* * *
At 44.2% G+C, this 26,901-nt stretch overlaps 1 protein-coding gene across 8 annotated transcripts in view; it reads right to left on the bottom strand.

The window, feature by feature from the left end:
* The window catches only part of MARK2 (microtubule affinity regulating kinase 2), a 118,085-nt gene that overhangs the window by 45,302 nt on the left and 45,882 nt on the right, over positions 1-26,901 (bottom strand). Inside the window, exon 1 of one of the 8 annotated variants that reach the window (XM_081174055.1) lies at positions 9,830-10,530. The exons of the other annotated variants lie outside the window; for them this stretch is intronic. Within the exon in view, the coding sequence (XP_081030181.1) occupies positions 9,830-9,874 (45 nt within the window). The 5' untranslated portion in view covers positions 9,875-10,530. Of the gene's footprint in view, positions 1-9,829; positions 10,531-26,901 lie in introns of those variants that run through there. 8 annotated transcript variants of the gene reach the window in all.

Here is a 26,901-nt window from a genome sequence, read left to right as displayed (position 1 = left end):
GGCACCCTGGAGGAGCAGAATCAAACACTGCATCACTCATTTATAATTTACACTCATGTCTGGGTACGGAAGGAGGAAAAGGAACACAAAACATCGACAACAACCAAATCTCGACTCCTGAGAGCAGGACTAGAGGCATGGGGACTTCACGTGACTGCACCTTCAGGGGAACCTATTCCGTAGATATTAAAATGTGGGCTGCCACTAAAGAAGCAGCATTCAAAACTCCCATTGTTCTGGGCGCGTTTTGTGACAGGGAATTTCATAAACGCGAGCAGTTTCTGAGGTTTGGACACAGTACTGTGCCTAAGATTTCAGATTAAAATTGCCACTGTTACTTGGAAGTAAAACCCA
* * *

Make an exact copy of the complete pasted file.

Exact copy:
At 44.2% G+C, this 26,901-nt stretch overlaps 1 protein-coding gene across 8 annotated transcripts in view; it reads right to left on the bottom strand.

The window, feature by feature from the left end:
* The window catches only part of MARK2 (microtubule affinity regulating kinase 2), a 118,085-nt gene that overhangs the window by 45,302 nt on the left and 45,882 nt on the right, over positions 1-26,901 (bottom strand). Inside the window, exon 1 of one of the 8 annotated variants that reach the window (XM_081174055.1) lies at positions 9,830-10,530. The exons of the other annotated variants lie outside the window; for them this stretch is intronic. Within the exon in view, the coding sequence (XP_081030181.1) occupies positions 9,830-9,874 (45 nt within the window). The 5' untranslated portion in view covers positions 9,875-10,530. Of the gene's footprint in view, positions 1-9,829; positions 10,531-26,901 lie in introns of those variants that run through there. 8 annotated transcript variants of the gene reach the window in all.

Here is a 26,901-nt window from a genome sequence, read left to right as displayed (position 1 = left end):
GGCACCCTGGAGGAGCAGAATCAAACACTGCATCACTCATTTATAATTTACACTCATGTCTGGGTACGGAAGGAGGAAAAGGAACACAAAACATCGACAACAACCAAATCTCGACTCCTGAGAGCAGGACTAGAGGCATGGGGACTTCACGTGACTGCACCTTCAGGGGAACCTATTCCGTAGATATTAAAATGTGGGCTGCCACTAAAGAAGCAGCATTCAAAACTCCCATTGTTCTGGGCGCGTTTTGTGACAGGGAATTTCATAAACGCGAGCAGTTTCTGAGGTTTGGACACAGTACTGTGCCTAAGATTTCAGATTAAAATTGCCACTGTTACTTGGAAGTAAAACCCA